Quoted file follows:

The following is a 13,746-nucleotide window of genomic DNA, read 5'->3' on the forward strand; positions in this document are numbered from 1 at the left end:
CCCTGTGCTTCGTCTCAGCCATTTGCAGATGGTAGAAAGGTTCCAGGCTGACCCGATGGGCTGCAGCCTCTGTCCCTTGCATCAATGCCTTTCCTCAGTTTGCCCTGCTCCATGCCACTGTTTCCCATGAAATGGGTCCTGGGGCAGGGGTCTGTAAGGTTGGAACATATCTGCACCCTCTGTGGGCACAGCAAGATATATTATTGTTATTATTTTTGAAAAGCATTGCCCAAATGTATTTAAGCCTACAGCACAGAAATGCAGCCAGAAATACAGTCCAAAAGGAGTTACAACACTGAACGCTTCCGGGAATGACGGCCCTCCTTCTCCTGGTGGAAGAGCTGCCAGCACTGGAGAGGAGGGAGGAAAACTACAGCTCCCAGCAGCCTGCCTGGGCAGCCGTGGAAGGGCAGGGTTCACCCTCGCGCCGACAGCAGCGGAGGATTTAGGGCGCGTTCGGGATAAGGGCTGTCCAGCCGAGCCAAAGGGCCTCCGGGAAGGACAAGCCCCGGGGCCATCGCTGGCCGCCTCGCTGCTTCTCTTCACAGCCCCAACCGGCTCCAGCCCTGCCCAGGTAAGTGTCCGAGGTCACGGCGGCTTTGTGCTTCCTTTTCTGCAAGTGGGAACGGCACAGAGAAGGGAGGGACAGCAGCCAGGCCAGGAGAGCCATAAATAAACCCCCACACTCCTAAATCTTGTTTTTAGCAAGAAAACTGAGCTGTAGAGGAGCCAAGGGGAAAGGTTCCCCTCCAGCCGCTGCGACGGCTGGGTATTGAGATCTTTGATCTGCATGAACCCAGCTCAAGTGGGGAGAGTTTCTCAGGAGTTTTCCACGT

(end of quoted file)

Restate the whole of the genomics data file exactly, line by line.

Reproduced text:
The following is a 13,746-nucleotide window of genomic DNA, read 5'->3' on the forward strand; positions in this document are numbered from 1 at the left end:
CCCTGTGCTTCGTCTCAGCCATTTGCAGATGGTAGAAAGGTTCCAGGCTGACCCGATGGGCTGCAGCCTCTGTCCCTTGCATCAATGCCTTTCCTCAGTTTGCCCTGCTCCATGCCACTGTTTCCCATGAAATGGGTCCTGGGGCAGGGGTCTGTAAGGTTGGAACATATCTGCACCCTCTGTGGGCACAGCAAGATATATTATTGTTATTATTTTTGAAAAGCATTGCCCAAATGTATTTAAGCCTACAGCACAGAAATGCAGCCAGAAATACAGTCCAAAAGGAGTTACAACACTGAACGCTTCCGGGAATGACGGCCCTCCTTCTCCTGGTGGAAGAGCTGCCAGCACTGGAGAGGAGGGAGGAAAACTACAGCTCCCAGCAGCCTGCCTGGGCAGCCGTGGAAGGGCAGGGTTCACCCTCGCGCCGACAGCAGCGGAGGATTTAGGGCGCGTTCGGGATAAGGGCTGTCCAGCCGAGCCAAAGGGCCTCCGGGAAGGACAAGCCCCGGGGCCATCGCTGGCCGCCTCGCTGCTTCTCTTCACAGCCCCAACCGGCTCCAGCCCTGCCCAGGTAAGTGTCCGAGGTCACGGCGGCTTTGTGCTTCCTTTTCTGCAAGTGGGAACGGCACAGAGAAGGGAGGGACAGCAGCCAGGCCAGGAGAGCCATAAATAAACCCCCACACTCCTAAATCTTGTTTTTAGCAAGAAAACTGAGCTGTAGAGGAGCCAAGGGGAAAGGTTCCCCTCCAGCCGCTGCGACGGCTGGGTATTGAGATCTTTGATCTGCATGAACCCAGCTCAAGTGGGGAGAGTTTCTCAGGAGTTTTCCACGT